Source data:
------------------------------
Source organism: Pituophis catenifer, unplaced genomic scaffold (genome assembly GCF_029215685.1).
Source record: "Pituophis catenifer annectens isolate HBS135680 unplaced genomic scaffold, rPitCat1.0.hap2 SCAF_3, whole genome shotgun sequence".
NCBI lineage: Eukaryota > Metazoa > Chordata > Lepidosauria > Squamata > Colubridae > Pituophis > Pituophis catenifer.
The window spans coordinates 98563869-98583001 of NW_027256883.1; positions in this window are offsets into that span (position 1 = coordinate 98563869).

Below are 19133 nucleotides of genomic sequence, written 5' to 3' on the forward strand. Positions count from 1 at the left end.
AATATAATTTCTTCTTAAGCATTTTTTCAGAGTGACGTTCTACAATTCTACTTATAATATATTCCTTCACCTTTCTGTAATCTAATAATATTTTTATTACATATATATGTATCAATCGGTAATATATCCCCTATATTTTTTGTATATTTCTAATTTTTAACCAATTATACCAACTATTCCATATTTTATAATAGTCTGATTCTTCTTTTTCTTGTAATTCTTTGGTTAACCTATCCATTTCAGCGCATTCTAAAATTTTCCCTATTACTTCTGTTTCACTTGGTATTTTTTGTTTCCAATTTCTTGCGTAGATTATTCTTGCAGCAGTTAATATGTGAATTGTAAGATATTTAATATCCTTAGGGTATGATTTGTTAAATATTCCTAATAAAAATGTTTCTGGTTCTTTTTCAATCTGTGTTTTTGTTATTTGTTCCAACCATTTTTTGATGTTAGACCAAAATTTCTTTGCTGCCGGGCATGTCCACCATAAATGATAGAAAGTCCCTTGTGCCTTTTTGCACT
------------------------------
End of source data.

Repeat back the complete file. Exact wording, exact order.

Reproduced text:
Source organism: Pituophis catenifer, unplaced genomic scaffold (genome assembly GCF_029215685.1).
Source record: "Pituophis catenifer annectens isolate HBS135680 unplaced genomic scaffold, rPitCat1.0.hap2 SCAF_3, whole genome shotgun sequence".
NCBI lineage: Eukaryota > Metazoa > Chordata > Lepidosauria > Squamata > Colubridae > Pituophis > Pituophis catenifer.
The window spans coordinates 98563869-98583001 of NW_027256883.1; positions in this window are offsets into that span (position 1 = coordinate 98563869).

Below are 19133 nucleotides of genomic sequence, written 5' to 3' on the forward strand. Positions count from 1 at the left end.
AATATAATTTCTTCTTAAGCATTTTTTCAGAGTGACGTTCTACAATTCTACTTATAATATATTCCTTCACCTTTCTGTAATCTAATAATATTTTTATTACATATATATGTATCAATCGGTAATATATCCCCTATATTTTTTGTATATTTCTAATTTTTAACCAATTATACCAACTATTCCATATTTTATAATAGTCTGATTCTTCTTTTTCTTGTAATTCTTTGGTTAACCTATCCATTTCAGCGCATTCTAAAATTTTCCCTATTACTTCTGTTTCACTTGGTATTTTTTGTTTCCAATTTCTTGCGTAGATTATTCTTGCAGCAGTTAATATGTGAATTGTAAGATATTTAATATCCTTAGGGTATGATTTGTTAAATATTCCTAATAAAAATGTTTCTGGTTCTTTTTCAATCTGTGTTTTTGTTATTTGTTCCAACCATTTTTTGATGTTAGACCAAAATTTCTTTGCTGCCGGGCATGTCCACCATAAATGATAGAAAGTCCCTTGTGCCTTTTTGCACT